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Debunking Some Myths About Yoga

 “To see the unity in diversity is yoga—to see the same consciousness in everyone.”

— Swami Satchidananda

People gravitate towards yoga for so many different reasons: fitness, spirituality, mindfulness, curiosity, building a more balanced inner life… There is so much to be gained from a yoga practice for anyone who feels drawn to it, but there are some myths about yoga’s accessibility that can prevent people from starting or continuing a practice—

Myth #1—I’m not flexible enough.

Every body is different. One style or class may be more available to you than another, so try exploring different options to find one that suits your body’s needs. Talk to your teacher before class starts— they can help you make any needed adjustments in asanas to make a practice more accessible.

One of the benefits of yoga is increased flexibility. That doesn’t mean that you already need to be flexible in order to practice! It can be intimidating to show up to a class and feel like everyone around you is probably more flexible than you are, but everyone is coming from a different physical place, and also, a continued practice helps build flexibility. Your practice will look and feel like your own practice, not like anyone else’s. If you feel like you aren’t flexible enough to do yoga, try it anyway! Notice how your flexibility changes a little bit each time you show up on the mat. 

(Check out Keene Yoga Center’s “Yoga For Beginners” page for more information on some of the other benefits of yoga)

Myth #2—I have to belong to a particular spiritual background to practice yoga.

Yoga practitioners (students and teachers) come from many unique spiritual backgrounds. Some classes you go to will incorporate spiritual elements, like chanting, but many do not. Every class has a different energy, and every teacher has a different approach. If you find yourself in a class that incorporates a spiritual element that’s unfamiliar to you, feel free to participate or to observe, as you feel comfortable. This “out of the box” experience is part of what makes a yoga practice so special, but your practice is your own, and you don’t need to feel pressured to participate in anything that doesn’t feel right to you.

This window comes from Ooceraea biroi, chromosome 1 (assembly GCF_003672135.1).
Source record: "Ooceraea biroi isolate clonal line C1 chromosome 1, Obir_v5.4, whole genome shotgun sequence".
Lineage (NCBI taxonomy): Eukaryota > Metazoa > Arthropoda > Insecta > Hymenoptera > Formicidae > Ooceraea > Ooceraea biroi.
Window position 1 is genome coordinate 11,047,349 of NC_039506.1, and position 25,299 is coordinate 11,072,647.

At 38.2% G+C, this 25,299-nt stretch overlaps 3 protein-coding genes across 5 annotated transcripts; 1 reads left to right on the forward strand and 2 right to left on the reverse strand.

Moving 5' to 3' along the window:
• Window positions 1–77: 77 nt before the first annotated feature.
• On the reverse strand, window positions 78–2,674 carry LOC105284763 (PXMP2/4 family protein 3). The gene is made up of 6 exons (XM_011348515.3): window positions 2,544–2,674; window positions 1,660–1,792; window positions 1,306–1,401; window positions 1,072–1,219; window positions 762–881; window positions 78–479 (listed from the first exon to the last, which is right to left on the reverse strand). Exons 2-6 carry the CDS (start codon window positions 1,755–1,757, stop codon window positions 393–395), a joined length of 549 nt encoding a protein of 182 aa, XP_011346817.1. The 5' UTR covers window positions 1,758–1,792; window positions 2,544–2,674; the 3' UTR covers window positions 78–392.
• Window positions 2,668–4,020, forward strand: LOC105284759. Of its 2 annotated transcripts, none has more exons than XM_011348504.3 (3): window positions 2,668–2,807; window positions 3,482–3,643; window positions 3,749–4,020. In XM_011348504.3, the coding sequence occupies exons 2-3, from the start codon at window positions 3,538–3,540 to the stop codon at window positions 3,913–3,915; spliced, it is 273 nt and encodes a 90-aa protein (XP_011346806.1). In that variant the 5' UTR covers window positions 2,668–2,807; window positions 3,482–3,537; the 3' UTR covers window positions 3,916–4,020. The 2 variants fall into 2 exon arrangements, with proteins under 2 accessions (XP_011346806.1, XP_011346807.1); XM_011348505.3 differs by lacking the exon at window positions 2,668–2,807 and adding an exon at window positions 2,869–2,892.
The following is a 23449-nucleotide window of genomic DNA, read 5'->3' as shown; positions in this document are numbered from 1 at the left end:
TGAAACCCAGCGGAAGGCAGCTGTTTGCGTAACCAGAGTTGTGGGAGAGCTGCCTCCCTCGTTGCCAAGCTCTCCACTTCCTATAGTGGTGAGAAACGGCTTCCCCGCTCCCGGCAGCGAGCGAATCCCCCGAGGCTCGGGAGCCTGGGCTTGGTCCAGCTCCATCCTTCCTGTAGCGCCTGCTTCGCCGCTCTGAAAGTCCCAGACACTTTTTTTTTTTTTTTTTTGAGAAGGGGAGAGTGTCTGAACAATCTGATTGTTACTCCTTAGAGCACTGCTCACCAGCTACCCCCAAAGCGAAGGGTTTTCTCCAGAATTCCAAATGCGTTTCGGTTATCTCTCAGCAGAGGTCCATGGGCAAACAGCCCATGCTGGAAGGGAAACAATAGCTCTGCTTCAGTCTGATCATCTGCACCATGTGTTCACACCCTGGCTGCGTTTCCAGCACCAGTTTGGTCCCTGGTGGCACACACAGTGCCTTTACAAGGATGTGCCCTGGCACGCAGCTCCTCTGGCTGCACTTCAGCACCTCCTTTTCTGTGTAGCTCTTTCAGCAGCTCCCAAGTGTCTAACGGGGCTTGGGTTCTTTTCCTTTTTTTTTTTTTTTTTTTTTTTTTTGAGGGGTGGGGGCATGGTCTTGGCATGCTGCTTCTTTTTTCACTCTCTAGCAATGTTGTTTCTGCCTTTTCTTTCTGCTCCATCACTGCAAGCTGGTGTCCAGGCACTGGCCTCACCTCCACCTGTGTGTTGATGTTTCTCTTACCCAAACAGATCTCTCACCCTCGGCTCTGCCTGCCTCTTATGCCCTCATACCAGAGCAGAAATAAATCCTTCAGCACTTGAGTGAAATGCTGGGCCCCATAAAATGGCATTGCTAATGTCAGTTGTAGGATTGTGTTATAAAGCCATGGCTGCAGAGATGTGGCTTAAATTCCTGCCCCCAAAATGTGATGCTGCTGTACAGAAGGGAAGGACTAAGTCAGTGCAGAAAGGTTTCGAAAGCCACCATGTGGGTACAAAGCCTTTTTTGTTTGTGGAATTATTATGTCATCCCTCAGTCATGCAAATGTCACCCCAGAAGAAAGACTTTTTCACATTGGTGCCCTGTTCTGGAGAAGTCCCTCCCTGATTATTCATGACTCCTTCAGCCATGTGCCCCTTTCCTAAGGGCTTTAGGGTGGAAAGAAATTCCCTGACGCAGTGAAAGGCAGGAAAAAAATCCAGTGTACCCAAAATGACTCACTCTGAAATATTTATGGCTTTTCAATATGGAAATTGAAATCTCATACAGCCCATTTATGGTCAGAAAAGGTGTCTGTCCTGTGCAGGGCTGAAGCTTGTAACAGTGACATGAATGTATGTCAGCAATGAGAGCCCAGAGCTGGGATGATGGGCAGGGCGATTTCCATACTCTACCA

Myth #3—Mostly women practice yoga; if I’m a man showing up to a yoga class, I’ll feel out of place.

Not necessarily! People of all genders practice yoga, and every class you go to will have a unique assortment of people in attendance, depending on who decided to show up to that particular class. If you feel drawn to yoga, then yoga is for you! And you can always bring a friend with you for extra support and community— KYC memberships include one free guest pass. No matter your background, Keene Yoga Center provides a welcoming environment to begin or to deepen your practice.

Written by Grace Martin
GraceMartinis a library assistant and aspiring writer who loves food, fiber arts, and reading any book she can get her hands on. She was drawn to yoga in early 2017, and enjoys incorporating aspects of meditation and ritual into her practice. She has lived in Keene for the past two years.
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